I’ve been meaning to read Leviathan by Scott Westerfeld for a while now, and I finally got around to it. I wish I had read this one sooner. It was absolutely wonderful. Westerfeld seems to excel in whatever genre he chooses to write in, and his foray into steampunk is no exception. (If you don’t know what “steampunk” is, check out this link from Wikipedia. This is an amazing complete definition.) Leviathan combines actual events that led up to World War I with Darwinist ideas and sophisticated technologies. As Westerfeld stated in the novel’s afterword, “That’s the nature of steampunk, blending future and past.” The world depicted in this book is at once familiar and terrifying, and it raises some ethical and philosophical questions that we struggle to answer today.
Alek is in the middle of a war. Actually, he is one of the reasons for the war. With the death of his parents, the world seemingly goes into a tailspin. Were Alek’s parents killed by enemies of the Austro-Hungarian empire, or did their allies, the Germans, betray them to start a war? Alek is really not sure, so he goes on the run to ensure his safety. A couple of soldiers, two trusted advisors, and a military Stormwalker are all that stand between Alek and certain discovery. If he is discovered, by either the Germans or their enemies, he knows he could share the same fate as his parents.
Deryn dreams of serving in the British Air Service. There is just one problem–she’s a girl. With the help of her brother and a rather convincing disguise, however, Deryn–or should I say Dylan–is able to join up, and she, somewhat unwittingly, becomes a midshipman on the airship Leviathan. But the Leviathan is not just any airship. It is a biological ecosystem. The ship is made up of many different fabricated species working together to keep the “ship” aloft and on course. Deryn is thrilled to serve on this mighty beast. She gets to fly and be a part of something great.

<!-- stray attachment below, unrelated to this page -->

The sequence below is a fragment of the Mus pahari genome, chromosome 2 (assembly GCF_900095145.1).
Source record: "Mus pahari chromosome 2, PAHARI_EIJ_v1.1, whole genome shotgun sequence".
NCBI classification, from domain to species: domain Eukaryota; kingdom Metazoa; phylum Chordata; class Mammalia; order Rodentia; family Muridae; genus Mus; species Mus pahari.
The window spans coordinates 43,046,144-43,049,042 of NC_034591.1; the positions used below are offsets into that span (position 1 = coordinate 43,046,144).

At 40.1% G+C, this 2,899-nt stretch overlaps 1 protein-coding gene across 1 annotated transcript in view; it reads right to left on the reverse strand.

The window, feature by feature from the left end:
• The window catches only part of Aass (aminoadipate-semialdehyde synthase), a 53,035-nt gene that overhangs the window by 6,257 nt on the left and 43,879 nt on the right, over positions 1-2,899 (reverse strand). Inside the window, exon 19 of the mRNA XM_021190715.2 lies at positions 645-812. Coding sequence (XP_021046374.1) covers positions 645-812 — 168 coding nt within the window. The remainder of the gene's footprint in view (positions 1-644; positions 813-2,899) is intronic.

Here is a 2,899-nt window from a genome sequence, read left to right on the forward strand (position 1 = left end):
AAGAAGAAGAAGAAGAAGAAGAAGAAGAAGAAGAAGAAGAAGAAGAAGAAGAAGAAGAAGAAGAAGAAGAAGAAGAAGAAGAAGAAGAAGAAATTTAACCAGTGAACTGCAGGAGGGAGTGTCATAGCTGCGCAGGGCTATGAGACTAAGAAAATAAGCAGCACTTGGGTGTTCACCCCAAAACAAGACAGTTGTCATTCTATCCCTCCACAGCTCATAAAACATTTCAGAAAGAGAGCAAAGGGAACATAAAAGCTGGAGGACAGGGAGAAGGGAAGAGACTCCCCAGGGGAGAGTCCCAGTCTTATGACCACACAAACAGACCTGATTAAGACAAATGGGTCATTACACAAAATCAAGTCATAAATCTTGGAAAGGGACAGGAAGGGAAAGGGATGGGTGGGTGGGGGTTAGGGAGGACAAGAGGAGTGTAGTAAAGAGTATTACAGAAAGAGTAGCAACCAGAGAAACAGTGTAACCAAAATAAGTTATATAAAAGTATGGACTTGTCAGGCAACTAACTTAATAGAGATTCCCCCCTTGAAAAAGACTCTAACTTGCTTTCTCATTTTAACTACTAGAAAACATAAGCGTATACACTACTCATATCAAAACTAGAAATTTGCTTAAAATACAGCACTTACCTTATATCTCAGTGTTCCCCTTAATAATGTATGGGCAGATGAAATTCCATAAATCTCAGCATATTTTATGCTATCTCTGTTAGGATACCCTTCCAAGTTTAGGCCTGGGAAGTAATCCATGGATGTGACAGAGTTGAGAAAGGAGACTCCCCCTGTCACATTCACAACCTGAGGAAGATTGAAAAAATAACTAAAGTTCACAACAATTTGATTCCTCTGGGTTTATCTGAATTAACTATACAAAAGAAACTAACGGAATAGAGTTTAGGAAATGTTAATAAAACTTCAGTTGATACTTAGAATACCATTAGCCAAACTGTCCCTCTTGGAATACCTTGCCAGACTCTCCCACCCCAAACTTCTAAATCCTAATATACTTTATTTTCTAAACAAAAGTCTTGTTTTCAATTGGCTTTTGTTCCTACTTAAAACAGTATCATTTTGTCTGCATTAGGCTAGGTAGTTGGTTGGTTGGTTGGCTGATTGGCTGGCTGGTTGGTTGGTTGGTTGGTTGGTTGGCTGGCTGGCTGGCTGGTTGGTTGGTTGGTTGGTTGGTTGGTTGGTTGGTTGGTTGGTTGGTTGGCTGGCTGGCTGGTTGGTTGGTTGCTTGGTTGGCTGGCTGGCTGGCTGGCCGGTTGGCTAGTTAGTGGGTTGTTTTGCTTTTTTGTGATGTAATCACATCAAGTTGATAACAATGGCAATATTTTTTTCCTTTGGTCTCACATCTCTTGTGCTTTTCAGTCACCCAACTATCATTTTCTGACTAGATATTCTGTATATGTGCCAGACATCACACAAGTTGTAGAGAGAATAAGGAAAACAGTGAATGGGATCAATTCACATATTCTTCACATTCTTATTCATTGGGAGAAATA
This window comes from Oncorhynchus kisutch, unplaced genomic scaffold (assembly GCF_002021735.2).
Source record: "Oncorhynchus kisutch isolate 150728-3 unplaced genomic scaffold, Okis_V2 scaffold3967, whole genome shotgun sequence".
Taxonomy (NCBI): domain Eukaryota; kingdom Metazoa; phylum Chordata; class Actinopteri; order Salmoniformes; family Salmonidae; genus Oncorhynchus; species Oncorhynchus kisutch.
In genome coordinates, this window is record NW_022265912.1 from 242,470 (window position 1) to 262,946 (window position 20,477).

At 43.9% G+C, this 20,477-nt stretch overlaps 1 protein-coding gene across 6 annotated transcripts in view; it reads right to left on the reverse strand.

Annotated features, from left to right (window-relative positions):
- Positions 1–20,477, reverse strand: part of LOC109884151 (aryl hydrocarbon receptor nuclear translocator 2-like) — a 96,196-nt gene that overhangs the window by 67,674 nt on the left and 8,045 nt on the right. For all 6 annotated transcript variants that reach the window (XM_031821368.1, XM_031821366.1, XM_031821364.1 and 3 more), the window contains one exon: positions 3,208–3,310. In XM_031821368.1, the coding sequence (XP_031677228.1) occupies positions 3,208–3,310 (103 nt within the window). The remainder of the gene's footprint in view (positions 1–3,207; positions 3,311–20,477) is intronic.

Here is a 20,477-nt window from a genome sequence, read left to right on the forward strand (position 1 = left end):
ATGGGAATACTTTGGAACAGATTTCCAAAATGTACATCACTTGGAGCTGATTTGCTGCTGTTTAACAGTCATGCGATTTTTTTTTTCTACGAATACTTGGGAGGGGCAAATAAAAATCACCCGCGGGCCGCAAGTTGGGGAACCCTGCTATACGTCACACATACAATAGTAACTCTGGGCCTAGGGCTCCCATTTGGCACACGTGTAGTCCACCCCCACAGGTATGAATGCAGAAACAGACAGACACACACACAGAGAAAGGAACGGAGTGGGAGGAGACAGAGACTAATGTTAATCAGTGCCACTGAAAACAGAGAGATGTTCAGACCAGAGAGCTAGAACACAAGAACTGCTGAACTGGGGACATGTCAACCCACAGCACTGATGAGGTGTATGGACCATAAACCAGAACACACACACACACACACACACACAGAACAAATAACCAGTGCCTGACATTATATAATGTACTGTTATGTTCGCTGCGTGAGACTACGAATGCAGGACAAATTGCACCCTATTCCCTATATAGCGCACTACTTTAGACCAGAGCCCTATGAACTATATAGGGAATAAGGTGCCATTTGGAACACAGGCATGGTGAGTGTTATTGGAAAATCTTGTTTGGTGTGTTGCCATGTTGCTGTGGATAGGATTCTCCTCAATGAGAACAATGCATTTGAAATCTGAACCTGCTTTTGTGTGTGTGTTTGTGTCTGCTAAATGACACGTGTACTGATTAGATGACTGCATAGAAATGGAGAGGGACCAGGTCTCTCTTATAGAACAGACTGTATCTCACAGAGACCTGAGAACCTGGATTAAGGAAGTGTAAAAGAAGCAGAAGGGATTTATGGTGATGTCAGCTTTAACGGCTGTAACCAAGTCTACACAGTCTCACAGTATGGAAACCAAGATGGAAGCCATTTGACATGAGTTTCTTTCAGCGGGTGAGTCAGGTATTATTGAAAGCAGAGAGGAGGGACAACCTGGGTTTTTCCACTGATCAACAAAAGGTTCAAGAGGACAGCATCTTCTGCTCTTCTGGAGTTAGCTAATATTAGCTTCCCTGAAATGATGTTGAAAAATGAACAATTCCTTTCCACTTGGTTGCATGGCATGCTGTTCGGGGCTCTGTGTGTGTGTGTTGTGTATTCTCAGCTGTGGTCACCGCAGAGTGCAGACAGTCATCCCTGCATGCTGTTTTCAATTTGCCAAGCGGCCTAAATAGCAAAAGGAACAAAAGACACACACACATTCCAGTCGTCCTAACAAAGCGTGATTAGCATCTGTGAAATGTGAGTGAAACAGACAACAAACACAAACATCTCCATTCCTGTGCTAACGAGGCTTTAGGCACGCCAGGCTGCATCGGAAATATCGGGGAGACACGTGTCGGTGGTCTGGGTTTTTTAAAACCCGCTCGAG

Things don’t stay great for long. War is coming to Europe, and both Deryn and Alek are right in the middle of it. When the two meet, it becomes clear that they will have to work together to survive what is coming. Can both of them keep their secrets in the midst of everything going on around them? Can the Leviathan prevail against the Germans’ war machines, or Clankers? And how will these two young people impact the world as they know it? Read Leviathan by Scott Westerfeld, and imagine the possibilities.
I really, really, really enjoyed this book. For one thing, not many young adult novels are written about WWI, so that was a nice change of pace. For another thing, I like weird stuff, and Leviathan had a lot of weird stuff in it, especially the fabricated animals. (By the way, Keith Johnson’s illustrations were especially helpful in bringing these beings to life. I don’t think my imagination could do any better.) I urge readers to take a look at the book’s afterword so that they can learn how much of the book is based on actual events.
I can’t wait to see where Westerfeld takes us in the next book, Behemoth (which is already out), and the third book, Goliath (out in October). For more information on the Leviathan series and other books by Scott Westerfeld, visit http://scottwesterfeld.com/blog/. It’s an awesome site!